Surprise, surprise. A new study by some researchers at the State University of New York at Buffalo (UB) has shown that increasing numbers of heroin users became addicted after being given legal painkillers for pain.
The study appears in June’s issue of Journal of Addiction Medicine.
The researchers found that many pain patients first got hooked by using legal prescription drugs, and then they progressed to buying illegal opioids off the street. “Later, they purchased heroin, which they would come to prefer,” the study states, “because it was less expensive and more effective than prescription drugs.”
More effective, you ask?
If you look at the study results: more than 90 percent of the participants had purchased street-drugs at some point, and not just tidy little pills—almost two-thirds preferred heroin to anything else “and more than half had used drugs intravenously.” Any drug used intravenously is going to be “more effective.”
It also depends on the “effect” you’re looking for. But in terms of either pain- or mood-control, IV is the most bioavailable route (meaning there’s less drug lost to metabolism—it all goes into the bloodstream), and it’s going to give the strongest “effect.”
As to why they’d choose heroin over pills—I’ve never shot up or bought anything off the street, but I understand from friends who have that it’s more difficult to shoot pills, especially pills with non-opioid agents such as Tylenol and especially fillers that clog up the works.
Another troubling fact reported in this study that all the other digests have missed: 74 percent of these pain patients said the physicians who prescribed them opioid painkillers for extended periods never asked them about any personal or family history of addiction before giving them the drugs.
One of the authors, Richard D. Blondell, M.D., a family medicine doc at UB, made a comment in the UB press release that kind of stuck under my skin:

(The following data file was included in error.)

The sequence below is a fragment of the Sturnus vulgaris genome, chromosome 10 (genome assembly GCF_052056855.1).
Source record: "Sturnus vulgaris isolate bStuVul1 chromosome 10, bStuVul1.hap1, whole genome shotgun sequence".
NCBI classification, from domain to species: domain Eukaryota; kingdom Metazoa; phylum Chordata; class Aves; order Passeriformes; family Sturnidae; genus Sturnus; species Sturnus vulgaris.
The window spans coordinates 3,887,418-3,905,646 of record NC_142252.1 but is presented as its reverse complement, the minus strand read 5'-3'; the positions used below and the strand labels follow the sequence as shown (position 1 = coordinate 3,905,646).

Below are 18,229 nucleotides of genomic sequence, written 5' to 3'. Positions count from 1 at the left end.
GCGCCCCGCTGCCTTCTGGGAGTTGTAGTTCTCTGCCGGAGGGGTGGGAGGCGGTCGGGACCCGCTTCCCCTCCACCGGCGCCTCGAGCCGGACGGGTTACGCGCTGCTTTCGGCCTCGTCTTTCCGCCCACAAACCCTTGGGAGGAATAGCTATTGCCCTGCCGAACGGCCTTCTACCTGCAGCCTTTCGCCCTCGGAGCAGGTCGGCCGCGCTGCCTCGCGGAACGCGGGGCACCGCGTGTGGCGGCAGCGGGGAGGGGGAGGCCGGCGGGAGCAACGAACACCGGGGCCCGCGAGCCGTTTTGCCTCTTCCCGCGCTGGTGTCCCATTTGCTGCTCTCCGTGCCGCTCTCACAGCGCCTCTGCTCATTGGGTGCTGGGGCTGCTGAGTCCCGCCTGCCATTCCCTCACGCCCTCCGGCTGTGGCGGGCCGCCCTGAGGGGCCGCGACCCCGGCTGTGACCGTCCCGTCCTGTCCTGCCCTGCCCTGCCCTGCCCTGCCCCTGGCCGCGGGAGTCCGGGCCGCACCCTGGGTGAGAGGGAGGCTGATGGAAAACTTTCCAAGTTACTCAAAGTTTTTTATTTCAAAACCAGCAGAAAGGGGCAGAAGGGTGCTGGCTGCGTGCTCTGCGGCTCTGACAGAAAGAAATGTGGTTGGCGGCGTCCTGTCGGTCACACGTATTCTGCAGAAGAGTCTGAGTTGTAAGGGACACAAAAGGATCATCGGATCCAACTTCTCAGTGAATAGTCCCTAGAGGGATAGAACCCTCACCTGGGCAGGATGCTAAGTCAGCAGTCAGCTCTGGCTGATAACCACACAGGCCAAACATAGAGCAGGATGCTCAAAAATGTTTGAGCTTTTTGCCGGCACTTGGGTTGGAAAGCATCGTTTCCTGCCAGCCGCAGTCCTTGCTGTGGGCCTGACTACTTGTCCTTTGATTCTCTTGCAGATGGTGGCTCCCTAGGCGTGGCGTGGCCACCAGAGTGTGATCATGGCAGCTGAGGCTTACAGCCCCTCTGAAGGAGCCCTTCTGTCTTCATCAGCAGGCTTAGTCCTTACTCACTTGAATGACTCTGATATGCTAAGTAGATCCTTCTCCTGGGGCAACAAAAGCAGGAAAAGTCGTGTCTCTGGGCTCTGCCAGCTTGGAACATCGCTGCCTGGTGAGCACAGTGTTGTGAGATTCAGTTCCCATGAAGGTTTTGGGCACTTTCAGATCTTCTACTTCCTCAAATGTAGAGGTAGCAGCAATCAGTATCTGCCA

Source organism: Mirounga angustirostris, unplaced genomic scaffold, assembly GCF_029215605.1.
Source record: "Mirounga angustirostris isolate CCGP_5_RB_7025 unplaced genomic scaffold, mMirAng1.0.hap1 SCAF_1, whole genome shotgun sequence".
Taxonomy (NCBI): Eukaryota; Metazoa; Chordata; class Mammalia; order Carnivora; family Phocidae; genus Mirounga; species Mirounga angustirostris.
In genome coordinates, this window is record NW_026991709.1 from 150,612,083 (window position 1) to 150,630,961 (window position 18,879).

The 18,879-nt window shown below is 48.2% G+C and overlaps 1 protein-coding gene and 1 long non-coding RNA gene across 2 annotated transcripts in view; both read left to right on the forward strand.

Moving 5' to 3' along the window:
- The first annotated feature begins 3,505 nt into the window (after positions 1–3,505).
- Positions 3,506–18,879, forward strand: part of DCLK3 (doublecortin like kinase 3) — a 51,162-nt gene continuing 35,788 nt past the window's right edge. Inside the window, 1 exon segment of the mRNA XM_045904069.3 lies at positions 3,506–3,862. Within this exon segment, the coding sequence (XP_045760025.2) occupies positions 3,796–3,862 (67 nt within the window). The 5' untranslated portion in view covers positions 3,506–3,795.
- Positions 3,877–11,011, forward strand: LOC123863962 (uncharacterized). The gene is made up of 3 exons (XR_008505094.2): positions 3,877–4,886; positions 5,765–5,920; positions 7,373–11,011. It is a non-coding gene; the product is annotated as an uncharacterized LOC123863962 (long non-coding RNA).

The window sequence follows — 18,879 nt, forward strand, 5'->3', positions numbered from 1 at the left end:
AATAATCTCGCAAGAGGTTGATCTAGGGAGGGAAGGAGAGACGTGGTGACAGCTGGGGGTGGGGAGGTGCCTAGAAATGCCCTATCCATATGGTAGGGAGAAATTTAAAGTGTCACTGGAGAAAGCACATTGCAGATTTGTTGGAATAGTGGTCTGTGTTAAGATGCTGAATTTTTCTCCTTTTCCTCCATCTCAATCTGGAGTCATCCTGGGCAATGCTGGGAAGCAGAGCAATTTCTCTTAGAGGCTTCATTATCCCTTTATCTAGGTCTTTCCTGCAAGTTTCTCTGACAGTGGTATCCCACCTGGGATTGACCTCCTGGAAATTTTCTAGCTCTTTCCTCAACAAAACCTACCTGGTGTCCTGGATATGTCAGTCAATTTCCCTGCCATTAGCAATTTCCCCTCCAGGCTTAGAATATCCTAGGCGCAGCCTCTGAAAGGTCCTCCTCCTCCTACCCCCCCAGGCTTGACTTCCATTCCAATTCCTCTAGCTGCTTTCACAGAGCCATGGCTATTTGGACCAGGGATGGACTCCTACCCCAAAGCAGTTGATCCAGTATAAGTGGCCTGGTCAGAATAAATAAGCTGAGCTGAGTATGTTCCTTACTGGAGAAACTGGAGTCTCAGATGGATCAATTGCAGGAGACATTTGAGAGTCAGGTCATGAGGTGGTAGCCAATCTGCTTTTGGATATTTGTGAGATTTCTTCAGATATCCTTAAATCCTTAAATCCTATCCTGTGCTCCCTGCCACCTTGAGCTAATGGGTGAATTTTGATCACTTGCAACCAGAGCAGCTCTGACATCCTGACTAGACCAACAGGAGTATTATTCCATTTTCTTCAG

I tell patients that addiction can be an unintended side-effect that occurs occasionally with the use of these medications. . . . Doctors need to be able to help them if this occurs, so doctors will need to monitor the use of these medications closely.
Those are my bolds. I wanted to know what he meant by addiction being “an unintended side-effect.” I mean, when I think of a “side-effect,” I think of those annoying flies-in-the-ointment that disappear when you stop treatment—nausea, insomnia, even sexual dysfunction. But addiction?—it’s permanent, man.
If you took a pill that caused permanent erectile dysfunction, would you call that a “side-effect”? … And ED isn’t even life-threatening. (Although I guess some folks might feel it that way…)
So I asked the good doctor: This seems a rather diminutive way of looking at addiction. Is this really the way you conceive of it? Many physicians do not understand the nature of addiction, they’re afraid of it, and this is why they miss the signs of it in their offices. … I also wanted to know how he proposed to “help” patients with chronic pain who develop addiction, since the solution for many a physician is to kick the addicted patient out of the practice.
I got a reply a few days later, via his PR flak:
Here’s the sensitive issue: many patients are afraid that physicians will shy away from treating “legitimate” pain if doctors are too worried about the risk for addiction. Many patients take these medications long-term without problems. We don’t want to stop that. On the other hand, some patients do develop an addiction which neither the doctor nor the patient ever intended to happen. The use of the word “unintended” is meant to be a non-judgmental term for this. It means that there’s no blame for the patient or the doctor; sometimes it just happens. When it does occur the doctor must recognize it and manage it with care and compassion. Blaming the patient, blaming the doctor, or “kicking the patient out” are not answers that accomplish anything constructive.
He didn’t quite get it. He was focusing on the word “unintended.” I wanted him to talk about the word “side-effect.”
But it’s great that he’s getting physicians to talk about being non-judgmental and compassionate, and helping patients manage addiction. Blondell has another paper out in this month’s Journal of Addiction Medicine about how chronic pain patients who are addicted do better on steady doses of buprenorphine (Suboxone) rather than tapering doses to become opioid-free. It seems this guy’s orientation is to help some people with chronic non-cancer pain and addiction help manage their pain with some sort of opioids…
Looking forward to seeing how he thinks he can help pain patients with addiction “monitor” their use of painkillers so that they don’t abuse them. That’s one of life’s $64,000 questions.
And since Reckitt Benckiser has just been given the FDA go-ahead for their fancy new Suboxone film, it also seems like it’s time for me to get on the Suboxone story… a whole nother can of worms. Anybody out there with experience with Suboxone??